Luce, Edward. In Spite of the Gods : The Strange Rise of Modern India. 1st ed. Doubleday, 2007.
    • Vancouver/ICMJE:
      Luce E. In spite of the gods : the strange rise of modern India [Internet]. 1st ed. Doubleday; 2007 [cited 2020 Aug 14]. Available from:


Booklist Reviews 2007 January #1

Reporting from India in recent years for the British newspaper Financial Times, Luce distills from his experiences this assessment of the country's social, economic, and international situation. Against the theme of India's anticipated ascent into the top tier of world powers, Luce sorts through facts of life that both promote and hinder that future, namely, its booming economy and the deep destitution of most of its people. Built on interviews with people from the top of politics and business to those from society's bottom rungs, Luce's presentation covers the breadth of India's billion-plus populace and its experience of economic improvement. Progress is spotty, however, and in addition to widespread poverty, it is hampered by pervasive corruption. As for caste and ethnic communalism, Luce's observations encompass both their continuing influence as social identifiers and their erosion under the forces of consumerism and relative upward mobility. Luce will accessibly acquaint readers interested in India with the country's salient contemporary aspects, from Bollywood to nuclear weapons. ((Reviewed January 1 & 15, 2007)) Copyright 2007 Booklist Reviews.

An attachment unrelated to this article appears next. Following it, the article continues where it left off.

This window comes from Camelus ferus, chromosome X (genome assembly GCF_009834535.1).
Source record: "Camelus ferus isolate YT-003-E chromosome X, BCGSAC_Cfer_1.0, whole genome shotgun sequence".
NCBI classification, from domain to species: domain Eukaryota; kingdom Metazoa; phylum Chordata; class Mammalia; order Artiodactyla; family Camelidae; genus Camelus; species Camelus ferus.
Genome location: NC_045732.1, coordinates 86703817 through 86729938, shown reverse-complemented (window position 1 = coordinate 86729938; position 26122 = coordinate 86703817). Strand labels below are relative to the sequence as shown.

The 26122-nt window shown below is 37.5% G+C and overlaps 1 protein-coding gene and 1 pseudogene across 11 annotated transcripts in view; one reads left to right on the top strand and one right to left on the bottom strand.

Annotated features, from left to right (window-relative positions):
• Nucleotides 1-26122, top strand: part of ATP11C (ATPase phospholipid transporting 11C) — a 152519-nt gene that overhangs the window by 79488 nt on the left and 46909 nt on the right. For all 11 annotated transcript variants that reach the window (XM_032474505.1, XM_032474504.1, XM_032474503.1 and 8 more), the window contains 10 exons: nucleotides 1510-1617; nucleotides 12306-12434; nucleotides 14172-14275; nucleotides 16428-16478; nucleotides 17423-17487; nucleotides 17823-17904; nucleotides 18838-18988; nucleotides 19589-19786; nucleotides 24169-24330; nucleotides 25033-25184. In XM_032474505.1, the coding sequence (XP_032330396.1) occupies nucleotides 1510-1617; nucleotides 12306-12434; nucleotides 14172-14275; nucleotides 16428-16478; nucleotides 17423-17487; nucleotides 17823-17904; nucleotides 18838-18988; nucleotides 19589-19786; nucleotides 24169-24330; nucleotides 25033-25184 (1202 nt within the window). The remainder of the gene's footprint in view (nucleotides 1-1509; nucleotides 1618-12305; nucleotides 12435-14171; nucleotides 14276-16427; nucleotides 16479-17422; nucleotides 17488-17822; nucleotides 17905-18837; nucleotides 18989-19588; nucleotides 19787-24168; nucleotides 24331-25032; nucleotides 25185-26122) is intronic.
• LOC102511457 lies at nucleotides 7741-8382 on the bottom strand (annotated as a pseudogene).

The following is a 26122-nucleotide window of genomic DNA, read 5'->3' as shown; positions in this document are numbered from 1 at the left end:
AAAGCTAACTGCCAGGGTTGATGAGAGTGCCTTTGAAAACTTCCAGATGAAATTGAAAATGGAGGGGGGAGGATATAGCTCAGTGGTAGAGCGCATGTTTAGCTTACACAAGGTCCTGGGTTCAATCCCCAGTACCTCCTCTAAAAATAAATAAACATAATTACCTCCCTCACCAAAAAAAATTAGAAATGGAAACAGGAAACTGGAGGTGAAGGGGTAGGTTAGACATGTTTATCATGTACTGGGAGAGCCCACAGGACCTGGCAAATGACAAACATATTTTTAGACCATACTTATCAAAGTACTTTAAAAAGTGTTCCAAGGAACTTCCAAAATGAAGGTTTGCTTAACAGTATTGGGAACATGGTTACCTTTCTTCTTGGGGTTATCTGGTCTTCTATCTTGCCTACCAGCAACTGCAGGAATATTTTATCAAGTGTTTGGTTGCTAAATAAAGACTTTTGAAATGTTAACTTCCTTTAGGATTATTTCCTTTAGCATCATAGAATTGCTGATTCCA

LJ Reviews 2007 January #1